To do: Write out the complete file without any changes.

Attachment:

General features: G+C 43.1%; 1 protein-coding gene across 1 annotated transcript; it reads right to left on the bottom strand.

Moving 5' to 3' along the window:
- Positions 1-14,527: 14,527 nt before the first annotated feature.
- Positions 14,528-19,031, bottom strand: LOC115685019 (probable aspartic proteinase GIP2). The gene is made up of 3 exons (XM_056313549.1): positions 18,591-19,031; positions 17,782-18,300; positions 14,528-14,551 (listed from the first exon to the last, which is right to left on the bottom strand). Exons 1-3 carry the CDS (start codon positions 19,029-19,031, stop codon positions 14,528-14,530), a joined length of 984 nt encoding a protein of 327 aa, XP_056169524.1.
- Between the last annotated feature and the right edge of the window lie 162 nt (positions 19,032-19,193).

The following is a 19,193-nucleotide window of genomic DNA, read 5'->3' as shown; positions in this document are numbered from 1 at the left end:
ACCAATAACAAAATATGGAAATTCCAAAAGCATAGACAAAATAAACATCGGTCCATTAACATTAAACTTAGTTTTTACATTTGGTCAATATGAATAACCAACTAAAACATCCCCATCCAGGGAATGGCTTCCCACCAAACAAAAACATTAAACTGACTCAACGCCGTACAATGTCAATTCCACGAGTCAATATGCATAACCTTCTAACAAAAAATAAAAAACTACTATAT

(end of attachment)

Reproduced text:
General features: G+C 43.1%; 1 protein-coding gene across 1 annotated transcript; it reads right to left on the bottom strand.

Moving 5' to 3' along the window:
- Positions 1-14,527: 14,527 nt before the first annotated feature.
- Positions 14,528-19,031, bottom strand: LOC115685019 (probable aspartic proteinase GIP2). The gene is made up of 3 exons (XM_056313549.1): positions 18,591-19,031; positions 17,782-18,300; positions 14,528-14,551 (listed from the first exon to the last, which is right to left on the bottom strand). Exons 1-3 carry the CDS (start codon positions 19,029-19,031, stop codon positions 14,528-14,530), a joined length of 984 nt encoding a protein of 327 aa, XP_056169524.1.
- Between the last annotated feature and the right edge of the window lie 162 nt (positions 19,032-19,193).

The following is a 19,193-nucleotide window of genomic DNA, read 5'->3' as shown; positions in this document are numbered from 1 at the left end:
ACCAATAACAAAATATGGAAATTCCAAAAGCATAGACAAAATAAACATCGGTCCATTAACATTAAACTTAGTTTTTACATTTGGTCAATATGAATAACCAACTAAAACATCCCCATCCAGGGAATGGCTTCCCACCAAACAAAAACATTAAACTGACTCAACGCCGTACAATGTCAATTCCACGAGTCAATATGCATAACCTTCTAACAAAAAATAAAAAACTACTATAT